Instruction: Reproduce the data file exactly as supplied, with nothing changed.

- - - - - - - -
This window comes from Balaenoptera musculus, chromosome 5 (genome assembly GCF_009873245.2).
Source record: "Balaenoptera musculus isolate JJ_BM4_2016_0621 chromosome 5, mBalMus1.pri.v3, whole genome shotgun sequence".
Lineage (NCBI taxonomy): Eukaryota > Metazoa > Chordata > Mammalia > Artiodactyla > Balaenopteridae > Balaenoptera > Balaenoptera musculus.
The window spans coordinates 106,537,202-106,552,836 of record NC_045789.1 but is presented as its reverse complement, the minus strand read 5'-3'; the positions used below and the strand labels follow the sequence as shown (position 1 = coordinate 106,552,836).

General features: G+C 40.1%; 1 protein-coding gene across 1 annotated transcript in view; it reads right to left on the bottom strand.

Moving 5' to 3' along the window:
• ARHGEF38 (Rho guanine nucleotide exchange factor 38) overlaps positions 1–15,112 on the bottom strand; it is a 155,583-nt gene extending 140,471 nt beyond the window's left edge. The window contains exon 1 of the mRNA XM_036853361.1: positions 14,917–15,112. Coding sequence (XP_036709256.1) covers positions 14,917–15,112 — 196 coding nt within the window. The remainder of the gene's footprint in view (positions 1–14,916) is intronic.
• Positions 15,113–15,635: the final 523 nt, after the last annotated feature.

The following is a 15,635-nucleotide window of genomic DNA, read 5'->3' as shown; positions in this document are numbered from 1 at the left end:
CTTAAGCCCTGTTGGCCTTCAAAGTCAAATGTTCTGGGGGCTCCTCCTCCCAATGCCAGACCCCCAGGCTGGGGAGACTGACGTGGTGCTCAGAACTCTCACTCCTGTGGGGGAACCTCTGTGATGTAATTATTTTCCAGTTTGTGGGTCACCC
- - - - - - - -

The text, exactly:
This window comes from Balaenoptera musculus, chromosome 5 (genome assembly GCF_009873245.2).
Source record: "Balaenoptera musculus isolate JJ_BM4_2016_0621 chromosome 5, mBalMus1.pri.v3, whole genome shotgun sequence".
Lineage (NCBI taxonomy): Eukaryota > Metazoa > Chordata > Mammalia > Artiodactyla > Balaenopteridae > Balaenoptera > Balaenoptera musculus.
The window spans coordinates 106,537,202-106,552,836 of record NC_045789.1 but is presented as its reverse complement, the minus strand read 5'-3'; the positions used below and the strand labels follow the sequence as shown (position 1 = coordinate 106,552,836).

General features: G+C 40.1%; 1 protein-coding gene across 1 annotated transcript in view; it reads right to left on the bottom strand.

Moving 5' to 3' along the window:
• ARHGEF38 (Rho guanine nucleotide exchange factor 38) overlaps positions 1–15,112 on the bottom strand; it is a 155,583-nt gene extending 140,471 nt beyond the window's left edge. The window contains exon 1 of the mRNA XM_036853361.1: positions 14,917–15,112. Coding sequence (XP_036709256.1) covers positions 14,917–15,112 — 196 coding nt within the window. The remainder of the gene's footprint in view (positions 1–14,916) is intronic.
• Positions 15,113–15,635: the final 523 nt, after the last annotated feature.

The following is a 15,635-nucleotide window of genomic DNA, read 5'->3' as shown; positions in this document are numbered from 1 at the left end:
CTTAAGCCCTGTTGGCCTTCAAAGTCAAATGTTCTGGGGGCTCCTCCTCCCAATGCCAGACCCCCAGGCTGGGGAGACTGACGTGGTGCTCAGAACTCTCACTCCTGTGGGGGAACCTCTGTGATGTAATTATTTTCCAGTTTGTGGGTCACCC